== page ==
Singapore has long been a popular stopover for Australians flying to Europe. A place to stretch your legs, shop for some duty free and perhaps head to Raffles for a Singapore Sling if you have the time.
However, the Lion City is more than just a stopover.
Beyond the orchid-lined corridors, Changi is a rich and multicultural city; a destination that combines Asia’s most intoxicating cultures in one place. In fact, there is so much to see, do, touch and taste that you could skip Europe altogether and be perfectly content.
Luxurious hotels and atmospheric cocktail bars, fascinating museums and Michelin-starred restaurants, not to mention heart-pounding theme parks are just a taste of what awaits.
First, however, you must come to Singapore to experience it. National carrier Singapore Airlines – which operates more than 100 non-stop flights a week from seven Australian cities – is the perfect way to do it.
From the moment you check in, the Star Alliance member rolls out the red carpet, delivering a locally-influenced five-star experience that whets the appetite for what awaits you upon landing.
With a flight time of just over five hours from Perth, or around eight hours from Sydney or Melbourne, there is ample opportunity to enjoy the airline’s renowned hospitality, comfort and cuisine, along with recent improvements offering a deeper cultural connection must.
The onboard experience was also remarkably enhanced as passengers were invited on a new “multi-sensory journey” with a signature perfume and soundtrack inspired by the intricate “tie-dye” floral motif of its iconic uniform.
Dining has also been taken to a new level, with fresh menus and even Hawker Center-inspired dining on select routes.
Upon arrival in vibrant Singapore, you’ll be ready to discover the city’s dazzling delights.
After ticking off well-known sights like Marina Bay Sands and Gardens by the Bay, it’s worth asking a local, “Where to next?” After all, they live and breathe the city, with insights that will take you far beyond the tourist trail. Many are only too happy to point you in the right direction.
Here are some local tips to inspire you.
Tip #1 – Walk past the main restaurants
Chinatown is the city’s most famous cultural district. Visitors regularly flock to the shop-lined High Street for lunch and dinner, drawn by the lavish array of feasts on offer. But just one street back on Mosque Street is Si Wei Mao Cai, a classic Sichuan restaurant favored by locals for its rich and authentic flavors. They do not refuse sharpness for tourists.
Tip #2 – Visit Redhill Market and the Hawker Center
Hawker centers are a unique experience in Singapore. You’ll find these street food halls scattered across the city, where locals often stop by for every meal of the day, thanks to the variety of top quality dishes – Chinese, Indian and Malay – at very reasonable prices.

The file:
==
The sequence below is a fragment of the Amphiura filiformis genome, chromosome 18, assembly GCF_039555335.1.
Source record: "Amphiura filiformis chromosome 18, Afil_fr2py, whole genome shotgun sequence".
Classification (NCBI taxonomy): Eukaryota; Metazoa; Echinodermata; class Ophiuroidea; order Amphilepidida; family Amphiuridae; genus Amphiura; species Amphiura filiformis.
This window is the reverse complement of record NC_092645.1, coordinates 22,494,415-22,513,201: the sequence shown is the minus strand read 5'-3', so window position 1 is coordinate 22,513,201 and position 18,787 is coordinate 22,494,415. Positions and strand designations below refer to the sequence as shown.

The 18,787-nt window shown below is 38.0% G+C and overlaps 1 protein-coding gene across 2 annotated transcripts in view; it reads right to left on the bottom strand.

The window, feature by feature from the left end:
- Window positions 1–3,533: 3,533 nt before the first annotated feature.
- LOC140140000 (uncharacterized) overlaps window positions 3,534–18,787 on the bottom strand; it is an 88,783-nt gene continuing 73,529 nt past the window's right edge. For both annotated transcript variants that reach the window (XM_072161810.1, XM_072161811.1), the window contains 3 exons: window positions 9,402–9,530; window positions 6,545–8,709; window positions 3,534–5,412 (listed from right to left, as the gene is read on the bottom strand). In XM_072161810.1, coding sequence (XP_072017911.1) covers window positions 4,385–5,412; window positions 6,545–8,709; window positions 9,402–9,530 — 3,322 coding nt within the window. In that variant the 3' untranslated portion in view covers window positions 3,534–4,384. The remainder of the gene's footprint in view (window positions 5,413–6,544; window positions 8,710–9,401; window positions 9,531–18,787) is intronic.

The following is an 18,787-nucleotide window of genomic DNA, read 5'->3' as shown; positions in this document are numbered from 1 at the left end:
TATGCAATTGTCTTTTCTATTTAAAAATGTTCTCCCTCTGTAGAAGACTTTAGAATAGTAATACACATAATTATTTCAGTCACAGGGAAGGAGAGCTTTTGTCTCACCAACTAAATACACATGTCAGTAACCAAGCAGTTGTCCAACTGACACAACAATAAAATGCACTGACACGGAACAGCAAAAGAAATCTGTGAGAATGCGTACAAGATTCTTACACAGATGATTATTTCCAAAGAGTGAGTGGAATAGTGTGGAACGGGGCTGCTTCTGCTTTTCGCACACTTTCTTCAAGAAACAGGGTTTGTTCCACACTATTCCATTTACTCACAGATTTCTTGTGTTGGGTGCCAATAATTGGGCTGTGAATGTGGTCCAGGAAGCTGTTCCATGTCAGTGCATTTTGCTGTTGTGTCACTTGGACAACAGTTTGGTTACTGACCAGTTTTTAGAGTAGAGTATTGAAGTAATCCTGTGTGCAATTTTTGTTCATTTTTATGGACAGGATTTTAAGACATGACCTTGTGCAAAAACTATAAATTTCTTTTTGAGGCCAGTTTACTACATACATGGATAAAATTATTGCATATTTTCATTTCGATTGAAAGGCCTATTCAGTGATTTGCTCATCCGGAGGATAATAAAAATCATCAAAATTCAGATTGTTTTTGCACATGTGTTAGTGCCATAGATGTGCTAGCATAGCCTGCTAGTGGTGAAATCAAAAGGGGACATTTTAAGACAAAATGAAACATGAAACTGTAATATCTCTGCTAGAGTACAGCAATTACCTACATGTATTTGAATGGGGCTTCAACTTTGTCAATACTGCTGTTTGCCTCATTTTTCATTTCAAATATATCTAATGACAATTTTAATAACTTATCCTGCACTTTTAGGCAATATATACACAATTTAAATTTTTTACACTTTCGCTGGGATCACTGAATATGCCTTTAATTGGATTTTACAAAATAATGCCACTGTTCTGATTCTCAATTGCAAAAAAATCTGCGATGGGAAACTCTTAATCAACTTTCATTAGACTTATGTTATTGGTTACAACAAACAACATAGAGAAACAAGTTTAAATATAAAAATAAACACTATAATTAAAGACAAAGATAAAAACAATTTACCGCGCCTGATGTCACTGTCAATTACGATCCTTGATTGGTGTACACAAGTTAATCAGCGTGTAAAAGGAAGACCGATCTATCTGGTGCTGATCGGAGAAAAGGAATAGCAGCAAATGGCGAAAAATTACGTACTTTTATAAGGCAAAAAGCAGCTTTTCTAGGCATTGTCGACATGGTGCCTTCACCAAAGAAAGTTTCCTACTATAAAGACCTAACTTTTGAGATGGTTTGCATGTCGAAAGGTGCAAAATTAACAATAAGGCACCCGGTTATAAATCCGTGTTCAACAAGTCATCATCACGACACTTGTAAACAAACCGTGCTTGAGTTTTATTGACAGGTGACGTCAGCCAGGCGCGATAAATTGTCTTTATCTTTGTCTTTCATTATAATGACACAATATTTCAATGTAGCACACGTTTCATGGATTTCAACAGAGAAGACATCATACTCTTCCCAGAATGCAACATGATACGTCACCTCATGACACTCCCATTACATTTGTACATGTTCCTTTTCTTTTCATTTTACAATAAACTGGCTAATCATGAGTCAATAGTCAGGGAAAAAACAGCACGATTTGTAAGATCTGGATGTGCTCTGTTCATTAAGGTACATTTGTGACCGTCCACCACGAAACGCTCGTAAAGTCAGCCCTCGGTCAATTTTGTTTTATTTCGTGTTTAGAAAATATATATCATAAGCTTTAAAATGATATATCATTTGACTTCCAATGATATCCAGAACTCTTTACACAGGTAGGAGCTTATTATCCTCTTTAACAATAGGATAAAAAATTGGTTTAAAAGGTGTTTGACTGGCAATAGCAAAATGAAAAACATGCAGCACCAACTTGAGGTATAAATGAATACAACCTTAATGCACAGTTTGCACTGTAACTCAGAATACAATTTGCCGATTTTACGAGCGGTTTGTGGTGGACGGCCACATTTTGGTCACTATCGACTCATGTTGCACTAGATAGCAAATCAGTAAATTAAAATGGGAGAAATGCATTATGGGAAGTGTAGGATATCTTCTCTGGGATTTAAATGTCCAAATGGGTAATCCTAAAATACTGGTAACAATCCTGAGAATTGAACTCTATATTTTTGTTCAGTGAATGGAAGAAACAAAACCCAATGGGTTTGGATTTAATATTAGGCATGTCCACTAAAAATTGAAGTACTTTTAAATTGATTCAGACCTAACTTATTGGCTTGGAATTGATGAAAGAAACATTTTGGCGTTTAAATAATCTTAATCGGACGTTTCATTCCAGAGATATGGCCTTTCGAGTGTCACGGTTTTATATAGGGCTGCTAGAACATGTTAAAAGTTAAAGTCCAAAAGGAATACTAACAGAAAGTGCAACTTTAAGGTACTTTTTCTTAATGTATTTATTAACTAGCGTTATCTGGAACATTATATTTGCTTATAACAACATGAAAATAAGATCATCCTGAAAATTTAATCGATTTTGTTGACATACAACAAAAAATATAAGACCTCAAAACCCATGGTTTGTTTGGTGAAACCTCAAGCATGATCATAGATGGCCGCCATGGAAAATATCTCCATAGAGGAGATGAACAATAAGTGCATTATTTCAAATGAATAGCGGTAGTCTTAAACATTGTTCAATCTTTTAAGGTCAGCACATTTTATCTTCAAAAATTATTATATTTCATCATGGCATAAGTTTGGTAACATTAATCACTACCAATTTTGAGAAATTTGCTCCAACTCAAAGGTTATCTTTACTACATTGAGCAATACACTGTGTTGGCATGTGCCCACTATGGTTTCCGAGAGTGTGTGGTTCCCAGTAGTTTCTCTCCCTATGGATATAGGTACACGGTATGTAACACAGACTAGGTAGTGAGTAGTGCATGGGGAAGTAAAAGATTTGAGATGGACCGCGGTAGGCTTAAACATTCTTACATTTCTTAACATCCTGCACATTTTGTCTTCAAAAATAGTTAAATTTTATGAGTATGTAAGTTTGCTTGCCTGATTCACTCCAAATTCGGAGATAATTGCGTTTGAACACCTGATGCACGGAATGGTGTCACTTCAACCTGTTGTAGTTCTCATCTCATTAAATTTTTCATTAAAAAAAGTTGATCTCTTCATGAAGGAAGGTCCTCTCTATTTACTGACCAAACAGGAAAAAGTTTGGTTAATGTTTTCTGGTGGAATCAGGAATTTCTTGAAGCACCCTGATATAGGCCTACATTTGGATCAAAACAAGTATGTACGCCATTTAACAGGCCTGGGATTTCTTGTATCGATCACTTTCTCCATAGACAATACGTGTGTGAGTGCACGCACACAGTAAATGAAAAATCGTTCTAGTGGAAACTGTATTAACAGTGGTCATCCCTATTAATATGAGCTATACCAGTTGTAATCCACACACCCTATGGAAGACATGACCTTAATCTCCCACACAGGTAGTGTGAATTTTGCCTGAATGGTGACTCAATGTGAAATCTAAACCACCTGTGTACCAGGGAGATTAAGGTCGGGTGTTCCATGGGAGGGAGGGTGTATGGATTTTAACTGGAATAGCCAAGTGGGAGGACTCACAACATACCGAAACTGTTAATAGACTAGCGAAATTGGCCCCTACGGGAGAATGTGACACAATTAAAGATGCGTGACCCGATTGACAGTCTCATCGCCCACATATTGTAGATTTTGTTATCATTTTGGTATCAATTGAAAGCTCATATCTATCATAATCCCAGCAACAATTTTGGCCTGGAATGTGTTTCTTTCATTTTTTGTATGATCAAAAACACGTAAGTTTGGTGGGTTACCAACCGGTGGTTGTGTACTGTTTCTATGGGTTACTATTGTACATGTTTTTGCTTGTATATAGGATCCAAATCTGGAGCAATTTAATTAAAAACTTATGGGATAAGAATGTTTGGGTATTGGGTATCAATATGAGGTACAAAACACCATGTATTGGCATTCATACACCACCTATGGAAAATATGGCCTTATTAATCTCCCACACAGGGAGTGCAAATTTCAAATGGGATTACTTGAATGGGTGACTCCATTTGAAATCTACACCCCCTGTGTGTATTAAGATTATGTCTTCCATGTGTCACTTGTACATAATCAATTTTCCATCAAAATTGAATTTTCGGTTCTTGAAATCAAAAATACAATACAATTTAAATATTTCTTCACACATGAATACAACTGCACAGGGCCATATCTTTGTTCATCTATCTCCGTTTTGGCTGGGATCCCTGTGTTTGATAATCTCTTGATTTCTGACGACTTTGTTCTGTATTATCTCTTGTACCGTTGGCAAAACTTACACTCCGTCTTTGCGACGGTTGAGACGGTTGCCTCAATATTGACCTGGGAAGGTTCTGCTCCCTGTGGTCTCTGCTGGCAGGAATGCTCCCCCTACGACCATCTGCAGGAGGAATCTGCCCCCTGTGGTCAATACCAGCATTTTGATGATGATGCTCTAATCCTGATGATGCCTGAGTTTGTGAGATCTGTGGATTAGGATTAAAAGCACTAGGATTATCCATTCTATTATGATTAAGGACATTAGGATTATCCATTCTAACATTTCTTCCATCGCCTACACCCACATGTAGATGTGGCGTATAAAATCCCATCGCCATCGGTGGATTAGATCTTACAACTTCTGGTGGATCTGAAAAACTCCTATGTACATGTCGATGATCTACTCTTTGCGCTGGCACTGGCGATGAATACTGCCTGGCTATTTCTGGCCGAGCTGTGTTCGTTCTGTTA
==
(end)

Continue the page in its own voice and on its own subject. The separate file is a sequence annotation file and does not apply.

Redhill is one of the city’s oldest hawker centers and fresh food markets, although it slips under the radar for many travellers.
For the full experience, visit on a Sunday morning when the locals are doing their shopping. They usually stop for a “Kopi” coffee and also grab some breakfast.
Tip #3 – Explore the “Lesser Traveled Islands”
Despite being an island nation, Singapore is not just a single landmass. There are several smaller ones scattered around its rim. Sentosa is the best known, but it’s worth exploring some of the lesser-known alternatives like Sisters’, St. John’s and Kusa (turtles).
These islands are all accessible by ferry from Marina South Pier, or you can charter a private boat to visit them all, then drop anchor and watch the sunset set the sky ablaze.
Tip #4 – Sample Michelin-rated street foods
Singaporeans don’t eat to live, they live to eat. That also makes sense when you consider the quality on offer – there are almost 50 starred restaurants in the local Michelin guide.
But if you fancy something a little more rustic and authentic, check out the Michelin Singapore Bib Gourmand Selection, which rounds up the city’s best street food.
Tip #5 – Visit a sanctuary at one of the most popular attractions
Buddha Tooth Relic Temple and Museum is one of Chinatown’s most visited attractions. Instead of seeing the big Buddha on the ground floor and walking like most visitors do, head to the roof garden.
There you will find a peaceful oasis that is home to the 10,000 Buddha Pavilion, which houses a prayer wheel engraved with intricate scriptures.
Tip #6 – Get on your bike in Pulau Ubin
A short boat ride from Changi Point Ferry Terminal is Pulau Ubin Island. Granite has been quarried here for decades to construct some of the city’s most iconic buildings. These days, life moves at a much slower pace, with the island taking a trip back in time to the 1970s when mining ceased. It’s a laid-back, low-key escape where you can rent a bike and explore one pedal at a time.
What else is worth seeing? All you have to do is hop on a plane and find out for yourself.
Singapore Airlines lets you discover the best of the Lion City and beyond.